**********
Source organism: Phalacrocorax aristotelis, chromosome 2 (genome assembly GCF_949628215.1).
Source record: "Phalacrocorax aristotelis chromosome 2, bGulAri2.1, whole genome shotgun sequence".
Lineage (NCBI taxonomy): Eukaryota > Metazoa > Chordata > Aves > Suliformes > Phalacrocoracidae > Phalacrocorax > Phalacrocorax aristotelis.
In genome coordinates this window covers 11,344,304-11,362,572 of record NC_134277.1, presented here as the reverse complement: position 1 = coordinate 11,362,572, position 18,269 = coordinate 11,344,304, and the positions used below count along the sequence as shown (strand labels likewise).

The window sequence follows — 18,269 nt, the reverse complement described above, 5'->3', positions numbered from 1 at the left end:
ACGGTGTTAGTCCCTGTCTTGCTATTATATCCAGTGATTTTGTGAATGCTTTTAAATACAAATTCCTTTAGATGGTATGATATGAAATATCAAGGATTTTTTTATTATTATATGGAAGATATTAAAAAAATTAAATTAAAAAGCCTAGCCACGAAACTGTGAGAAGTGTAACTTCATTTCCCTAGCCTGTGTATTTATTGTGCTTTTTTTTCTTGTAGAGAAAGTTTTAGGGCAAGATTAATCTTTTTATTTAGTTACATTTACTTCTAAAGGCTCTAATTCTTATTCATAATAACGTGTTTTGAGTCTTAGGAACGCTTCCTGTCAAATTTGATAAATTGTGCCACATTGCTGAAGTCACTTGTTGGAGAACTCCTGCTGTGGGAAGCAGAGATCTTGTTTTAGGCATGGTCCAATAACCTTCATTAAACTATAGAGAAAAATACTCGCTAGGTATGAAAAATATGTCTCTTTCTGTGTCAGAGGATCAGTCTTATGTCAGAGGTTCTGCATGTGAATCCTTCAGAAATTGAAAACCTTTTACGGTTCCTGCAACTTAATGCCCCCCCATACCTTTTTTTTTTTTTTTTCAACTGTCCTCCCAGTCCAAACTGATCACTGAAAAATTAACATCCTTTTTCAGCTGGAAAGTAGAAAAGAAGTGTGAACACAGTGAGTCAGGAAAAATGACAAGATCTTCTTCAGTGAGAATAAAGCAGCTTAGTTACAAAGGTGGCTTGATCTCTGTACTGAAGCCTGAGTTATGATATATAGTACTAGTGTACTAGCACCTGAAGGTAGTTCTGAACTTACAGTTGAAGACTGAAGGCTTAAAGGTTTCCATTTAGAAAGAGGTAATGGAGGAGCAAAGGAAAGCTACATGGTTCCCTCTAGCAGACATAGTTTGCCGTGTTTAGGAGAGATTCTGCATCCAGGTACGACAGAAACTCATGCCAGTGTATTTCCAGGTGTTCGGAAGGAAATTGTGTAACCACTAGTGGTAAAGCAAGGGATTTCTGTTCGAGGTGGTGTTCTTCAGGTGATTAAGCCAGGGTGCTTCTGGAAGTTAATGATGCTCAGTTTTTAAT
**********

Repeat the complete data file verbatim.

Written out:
Source organism: Phalacrocorax aristotelis, chromosome 2 (genome assembly GCF_949628215.1).
Source record: "Phalacrocorax aristotelis chromosome 2, bGulAri2.1, whole genome shotgun sequence".
Lineage (NCBI taxonomy): Eukaryota > Metazoa > Chordata > Aves > Suliformes > Phalacrocoracidae > Phalacrocorax > Phalacrocorax aristotelis.
In genome coordinates this window covers 11,344,304-11,362,572 of record NC_134277.1, presented here as the reverse complement: position 1 = coordinate 11,362,572, position 18,269 = coordinate 11,344,304, and the positions used below count along the sequence as shown (strand labels likewise).

The window sequence follows — 18,269 nt, the reverse complement described above, 5'->3', positions numbered from 1 at the left end:
ACGGTGTTAGTCCCTGTCTTGCTATTATATCCAGTGATTTTGTGAATGCTTTTAAATACAAATTCCTTTAGATGGTATGATATGAAATATCAAGGATTTTTTTATTATTATATGGAAGATATTAAAAAAATTAAATTAAAAAGCCTAGCCACGAAACTGTGAGAAGTGTAACTTCATTTCCCTAGCCTGTGTATTTATTGTGCTTTTTTTTCTTGTAGAGAAAGTTTTAGGGCAAGATTAATCTTTTTATTTAGTTACATTTACTTCTAAAGGCTCTAATTCTTATTCATAATAACGTGTTTTGAGTCTTAGGAACGCTTCCTGTCAAATTTGATAAATTGTGCCACATTGCTGAAGTCACTTGTTGGAGAACTCCTGCTGTGGGAAGCAGAGATCTTGTTTTAGGCATGGTCCAATAACCTTCATTAAACTATAGAGAAAAATACTCGCTAGGTATGAAAAATATGTCTCTTTCTGTGTCAGAGGATCAGTCTTATGTCAGAGGTTCTGCATGTGAATCCTTCAGAAATTGAAAACCTTTTACGGTTCCTGCAACTTAATGCCCCCCCATACCTTTTTTTTTTTTTTTTCAACTGTCCTCCCAGTCCAAACTGATCACTGAAAAATTAACATCCTTTTTCAGCTGGAAAGTAGAAAAGAAGTGTGAACACAGTGAGTCAGGAAAAATGACAAGATCTTCTTCAGTGAGAATAAAGCAGCTTAGTTACAAAGGTGGCTTGATCTCTGTACTGAAGCCTGAGTTATGATATATAGTACTAGTGTACTAGCACCTGAAGGTAGTTCTGAACTTACAGTTGAAGACTGAAGGCTTAAAGGTTTCCATTTAGAAAGAGGTAATGGAGGAGCAAAGGAAAGCTACATGGTTCCCTCTAGCAGACATAGTTTGCCGTGTTTAGGAGAGATTCTGCATCCAGGTACGACAGAAACTCATGCCAGTGTATTTCCAGGTGTTCGGAAGGAAATTGTGTAACCACTAGTGGTAAAGCAAGGGATTTCTGTTCGAGGTGGTGTTCTTCAGGTGATTAAGCCAGGGTGCTTCTGGAAGTTAATGATGCTCAGTTTTTAAT